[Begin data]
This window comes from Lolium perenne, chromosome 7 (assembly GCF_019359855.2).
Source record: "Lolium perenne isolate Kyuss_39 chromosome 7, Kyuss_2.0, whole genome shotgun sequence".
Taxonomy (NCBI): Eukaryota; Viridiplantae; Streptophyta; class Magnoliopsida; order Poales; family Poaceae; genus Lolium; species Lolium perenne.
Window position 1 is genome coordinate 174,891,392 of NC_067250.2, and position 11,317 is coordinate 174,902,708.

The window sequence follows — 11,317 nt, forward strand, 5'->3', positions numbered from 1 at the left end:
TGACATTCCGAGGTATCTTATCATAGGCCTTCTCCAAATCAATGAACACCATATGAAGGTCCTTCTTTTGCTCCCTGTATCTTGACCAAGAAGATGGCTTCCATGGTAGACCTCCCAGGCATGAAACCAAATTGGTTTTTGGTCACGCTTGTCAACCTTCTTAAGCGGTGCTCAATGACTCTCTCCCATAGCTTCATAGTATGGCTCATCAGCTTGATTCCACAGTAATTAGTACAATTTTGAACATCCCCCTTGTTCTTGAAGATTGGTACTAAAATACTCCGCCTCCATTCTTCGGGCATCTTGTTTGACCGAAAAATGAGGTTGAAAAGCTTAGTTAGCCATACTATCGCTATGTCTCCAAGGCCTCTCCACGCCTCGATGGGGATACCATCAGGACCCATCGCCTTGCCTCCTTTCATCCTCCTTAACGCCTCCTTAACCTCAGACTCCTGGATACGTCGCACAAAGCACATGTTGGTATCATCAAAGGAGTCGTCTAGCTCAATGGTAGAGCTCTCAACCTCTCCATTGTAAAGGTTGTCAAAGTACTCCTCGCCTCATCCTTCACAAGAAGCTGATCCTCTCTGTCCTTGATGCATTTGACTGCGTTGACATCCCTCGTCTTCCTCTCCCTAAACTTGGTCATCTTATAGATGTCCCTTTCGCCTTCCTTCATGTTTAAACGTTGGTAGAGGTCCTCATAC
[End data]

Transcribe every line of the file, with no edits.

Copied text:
This window comes from Lolium perenne, chromosome 7 (assembly GCF_019359855.2).
Source record: "Lolium perenne isolate Kyuss_39 chromosome 7, Kyuss_2.0, whole genome shotgun sequence".
Taxonomy (NCBI): Eukaryota; Viridiplantae; Streptophyta; class Magnoliopsida; order Poales; family Poaceae; genus Lolium; species Lolium perenne.
Window position 1 is genome coordinate 174,891,392 of NC_067250.2, and position 11,317 is coordinate 174,902,708.

The window sequence follows — 11,317 nt, forward strand, 5'->3', positions numbered from 1 at the left end:
TGACATTCCGAGGTATCTTATCATAGGCCTTCTCCAAATCAATGAACACCATATGAAGGTCCTTCTTTTGCTCCCTGTATCTTGACCAAGAAGATGGCTTCCATGGTAGACCTCCCAGGCATGAAACCAAATTGGTTTTTGGTCACGCTTGTCAACCTTCTTAAGCGGTGCTCAATGACTCTCTCCCATAGCTTCATAGTATGGCTCATCAGCTTGATTCCACAGTAATTAGTACAATTTTGAACATCCCCCTTGTTCTTGAAGATTGGTACTAAAATACTCCGCCTCCATTCTTCGGGCATCTTGTTTGACCGAAAAATGAGGTTGAAAAGCTTAGTTAGCCATACTATCGCTATGTCTCCAAGGCCTCTCCACGCCTCGATGGGGATACCATCAGGACCCATCGCCTTGCCTCCTTTCATCCTCCTTAACGCCTCCTTAACCTCAGACTCCTGGATACGTCGCACAAAGCACATGTTGGTATCATCAAAGGAGTCGTCTAGCTCAATGGTAGAGCTCTCAACCTCTCCATTGTAAAGGTTGTCAAAGTACTCCTCGCCTCATCCTTCACAAGAAGCTGATCCTCTCTGTCCTTGATGCATTTGACTGCGTTGACATCCCTCGTCTTCCTCTCCCTAAACTTGGTCATCTTATAGATGTCCCTTTCGCCTTCCTTCATGTTTAAACGTTGGTAGAGGTCCTCATAC